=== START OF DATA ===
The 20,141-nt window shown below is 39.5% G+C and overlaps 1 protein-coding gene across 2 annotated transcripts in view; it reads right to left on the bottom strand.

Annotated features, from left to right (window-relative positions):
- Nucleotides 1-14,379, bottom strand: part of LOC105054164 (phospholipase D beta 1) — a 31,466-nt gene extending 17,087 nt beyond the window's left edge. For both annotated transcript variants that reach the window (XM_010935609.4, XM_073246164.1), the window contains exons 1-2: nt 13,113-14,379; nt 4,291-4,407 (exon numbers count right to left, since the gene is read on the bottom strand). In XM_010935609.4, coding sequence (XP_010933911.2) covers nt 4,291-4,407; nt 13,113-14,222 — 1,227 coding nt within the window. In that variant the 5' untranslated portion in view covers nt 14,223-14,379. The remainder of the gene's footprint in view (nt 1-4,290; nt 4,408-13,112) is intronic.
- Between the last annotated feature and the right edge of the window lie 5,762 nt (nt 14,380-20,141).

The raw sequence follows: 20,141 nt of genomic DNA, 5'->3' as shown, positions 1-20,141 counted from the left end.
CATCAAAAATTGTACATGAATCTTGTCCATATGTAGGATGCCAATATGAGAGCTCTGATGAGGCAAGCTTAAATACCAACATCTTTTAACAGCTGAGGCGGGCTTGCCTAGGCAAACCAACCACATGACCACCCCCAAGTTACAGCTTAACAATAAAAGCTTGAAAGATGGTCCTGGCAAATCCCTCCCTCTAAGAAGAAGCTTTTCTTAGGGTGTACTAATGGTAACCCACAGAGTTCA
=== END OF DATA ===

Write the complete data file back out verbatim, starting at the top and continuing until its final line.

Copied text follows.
The 20,141-nt window shown below is 39.5% G+C and overlaps 1 protein-coding gene across 2 annotated transcripts in view; it reads right to left on the bottom strand.

Annotated features, from left to right (window-relative positions):
- Nucleotides 1-14,379, bottom strand: part of LOC105054164 (phospholipase D beta 1) — a 31,466-nt gene extending 17,087 nt beyond the window's left edge. For both annotated transcript variants that reach the window (XM_010935609.4, XM_073246164.1), the window contains exons 1-2: nt 13,113-14,379; nt 4,291-4,407 (exon numbers count right to left, since the gene is read on the bottom strand). In XM_010935609.4, coding sequence (XP_010933911.2) covers nt 4,291-4,407; nt 13,113-14,222 — 1,227 coding nt within the window. In that variant the 5' untranslated portion in view covers nt 14,223-14,379. The remainder of the gene's footprint in view (nt 1-4,290; nt 4,408-13,112) is intronic.
- Between the last annotated feature and the right edge of the window lie 5,762 nt (nt 14,380-20,141).

The raw sequence follows: 20,141 nt of genomic DNA, 5'->3' as shown, positions 1-20,141 counted from the left end.
CATCAAAAATTGTACATGAATCTTGTCCATATGTAGGATGCCAATATGAGAGCTCTGATGAGGCAAGCTTAAATACCAACATCTTTTAACAGCTGAGGCGGGCTTGCCTAGGCAAACCAACCACATGACCACCCCCAAGTTACAGCTTAACAATAAAAGCTTGAAAGATGGTCCTGGCAAATCCCTCCCTCTAAGAAGAAGCTTTTCTTAGGGTGTACTAATGGTAACCCACAGAGTTCA